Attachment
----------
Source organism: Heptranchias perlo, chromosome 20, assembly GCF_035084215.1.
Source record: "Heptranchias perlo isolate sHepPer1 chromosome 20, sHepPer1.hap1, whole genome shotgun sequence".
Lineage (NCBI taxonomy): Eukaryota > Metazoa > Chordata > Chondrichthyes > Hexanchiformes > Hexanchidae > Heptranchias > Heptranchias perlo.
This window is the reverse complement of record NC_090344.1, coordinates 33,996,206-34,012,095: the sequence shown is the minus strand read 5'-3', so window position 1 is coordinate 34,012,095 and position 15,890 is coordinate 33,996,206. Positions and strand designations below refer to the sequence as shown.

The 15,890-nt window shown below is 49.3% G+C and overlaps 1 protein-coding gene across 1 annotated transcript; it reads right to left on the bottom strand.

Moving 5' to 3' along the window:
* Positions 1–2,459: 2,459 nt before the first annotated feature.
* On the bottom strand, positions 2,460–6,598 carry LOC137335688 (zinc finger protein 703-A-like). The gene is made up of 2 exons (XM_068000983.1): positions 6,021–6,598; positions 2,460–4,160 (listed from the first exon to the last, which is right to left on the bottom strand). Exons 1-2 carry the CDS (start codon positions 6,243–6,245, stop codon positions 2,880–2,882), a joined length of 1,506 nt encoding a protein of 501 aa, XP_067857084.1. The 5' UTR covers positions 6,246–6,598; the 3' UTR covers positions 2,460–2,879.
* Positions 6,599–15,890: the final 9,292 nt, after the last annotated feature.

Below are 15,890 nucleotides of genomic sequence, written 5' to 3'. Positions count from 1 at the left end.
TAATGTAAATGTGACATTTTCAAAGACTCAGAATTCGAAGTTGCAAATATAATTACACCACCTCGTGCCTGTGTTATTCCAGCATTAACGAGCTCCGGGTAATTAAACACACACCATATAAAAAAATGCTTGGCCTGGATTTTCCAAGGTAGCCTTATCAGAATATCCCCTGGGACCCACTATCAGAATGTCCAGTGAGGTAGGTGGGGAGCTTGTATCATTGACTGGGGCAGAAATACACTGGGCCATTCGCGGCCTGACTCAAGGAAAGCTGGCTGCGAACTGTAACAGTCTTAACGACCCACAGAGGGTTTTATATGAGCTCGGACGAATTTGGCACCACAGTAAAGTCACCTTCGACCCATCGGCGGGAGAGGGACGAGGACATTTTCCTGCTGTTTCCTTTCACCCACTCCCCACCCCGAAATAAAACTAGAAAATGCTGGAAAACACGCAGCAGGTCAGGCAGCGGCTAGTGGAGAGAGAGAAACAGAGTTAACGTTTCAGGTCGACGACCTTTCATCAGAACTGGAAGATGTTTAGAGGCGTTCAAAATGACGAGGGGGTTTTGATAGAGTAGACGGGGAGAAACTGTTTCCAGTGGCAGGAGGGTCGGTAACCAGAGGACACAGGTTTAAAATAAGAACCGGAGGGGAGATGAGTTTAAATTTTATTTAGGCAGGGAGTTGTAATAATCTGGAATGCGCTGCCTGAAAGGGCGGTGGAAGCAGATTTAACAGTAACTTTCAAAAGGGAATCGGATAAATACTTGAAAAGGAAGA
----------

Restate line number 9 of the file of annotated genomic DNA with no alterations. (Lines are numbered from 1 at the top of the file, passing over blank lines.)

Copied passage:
* Positions 6,599–15,890: the final 9,292 nt, after the last annotated feature.